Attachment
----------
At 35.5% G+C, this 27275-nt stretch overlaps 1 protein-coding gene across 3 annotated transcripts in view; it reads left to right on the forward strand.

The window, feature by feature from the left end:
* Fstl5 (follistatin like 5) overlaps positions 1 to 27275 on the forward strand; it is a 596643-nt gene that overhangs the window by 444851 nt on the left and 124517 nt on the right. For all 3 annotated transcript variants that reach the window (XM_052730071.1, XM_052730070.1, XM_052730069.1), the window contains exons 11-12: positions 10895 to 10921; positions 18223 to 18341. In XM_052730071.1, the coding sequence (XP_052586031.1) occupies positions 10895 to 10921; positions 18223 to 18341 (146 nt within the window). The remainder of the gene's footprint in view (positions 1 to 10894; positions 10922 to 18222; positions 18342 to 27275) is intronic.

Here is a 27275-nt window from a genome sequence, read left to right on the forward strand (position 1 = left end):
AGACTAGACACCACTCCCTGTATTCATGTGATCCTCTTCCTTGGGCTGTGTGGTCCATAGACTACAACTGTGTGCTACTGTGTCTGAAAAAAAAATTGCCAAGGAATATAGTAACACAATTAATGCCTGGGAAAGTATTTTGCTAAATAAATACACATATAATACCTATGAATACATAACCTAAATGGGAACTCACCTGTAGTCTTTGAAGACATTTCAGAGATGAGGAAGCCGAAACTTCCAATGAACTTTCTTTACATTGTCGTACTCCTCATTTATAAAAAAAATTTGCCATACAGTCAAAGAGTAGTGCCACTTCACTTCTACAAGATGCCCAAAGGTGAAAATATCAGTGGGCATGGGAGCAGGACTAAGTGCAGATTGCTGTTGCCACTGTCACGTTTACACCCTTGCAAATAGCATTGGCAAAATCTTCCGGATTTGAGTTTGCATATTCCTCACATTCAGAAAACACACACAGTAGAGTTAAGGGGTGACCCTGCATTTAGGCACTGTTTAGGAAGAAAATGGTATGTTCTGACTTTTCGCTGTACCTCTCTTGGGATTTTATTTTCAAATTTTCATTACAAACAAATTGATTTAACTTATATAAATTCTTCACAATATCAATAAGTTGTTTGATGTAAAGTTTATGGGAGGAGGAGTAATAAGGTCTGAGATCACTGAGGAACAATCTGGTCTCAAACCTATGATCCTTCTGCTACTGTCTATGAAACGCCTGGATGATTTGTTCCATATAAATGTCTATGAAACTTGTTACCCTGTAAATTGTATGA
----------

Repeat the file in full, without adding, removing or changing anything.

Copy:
At 35.5% G+C, this 27275-nt stretch overlaps 1 protein-coding gene across 3 annotated transcripts in view; it reads left to right on the forward strand.

The window, feature by feature from the left end:
* Fstl5 (follistatin like 5) overlaps positions 1 to 27275 on the forward strand; it is a 596643-nt gene that overhangs the window by 444851 nt on the left and 124517 nt on the right. For all 3 annotated transcript variants that reach the window (XM_052730071.1, XM_052730070.1, XM_052730069.1), the window contains exons 11-12: positions 10895 to 10921; positions 18223 to 18341. In XM_052730071.1, the coding sequence (XP_052586031.1) occupies positions 10895 to 10921; positions 18223 to 18341 (146 nt within the window). The remainder of the gene's footprint in view (positions 1 to 10894; positions 10922 to 18222; positions 18342 to 27275) is intronic.

Here is a 27275-nt window from a genome sequence, read left to right on the forward strand (position 1 = left end):
AGACTAGACACCACTCCCTGTATTCATGTGATCCTCTTCCTTGGGCTGTGTGGTCCATAGACTACAACTGTGTGCTACTGTGTCTGAAAAAAAAATTGCCAAGGAATATAGTAACACAATTAATGCCTGGGAAAGTATTTTGCTAAATAAATACACATATAATACCTATGAATACATAACCTAAATGGGAACTCACCTGTAGTCTTTGAAGACATTTCAGAGATGAGGAAGCCGAAACTTCCAATGAACTTTCTTTACATTGTCGTACTCCTCATTTATAAAAAAAATTTGCCATACAGTCAAAGAGTAGTGCCACTTCACTTCTACAAGATGCCCAAAGGTGAAAATATCAGTGGGCATGGGAGCAGGACTAAGTGCAGATTGCTGTTGCCACTGTCACGTTTACACCCTTGCAAATAGCATTGGCAAAATCTTCCGGATTTGAGTTTGCATATTCCTCACATTCAGAAAACACACACAGTAGAGTTAAGGGGTGACCCTGCATTTAGGCACTGTTTAGGAAGAAAATGGTATGTTCTGACTTTTCGCTGTACCTCTCTTGGGATTTTATTTTCAAATTTTCATTACAAACAAATTGATTTAACTTATATAAATTCTTCACAATATCAATAAGTTGTTTGATGTAAAGTTTATGGGAGGAGGAGTAATAAGGTCTGAGATCACTGAGGAACAATCTGGTCTCAAACCTATGATCCTTCTGCTACTGTCTATGAAACGCCTGGATGATTTGTTCCATATAAATGTCTATGAAACTTGTTACCCTGTAAATTGTATGA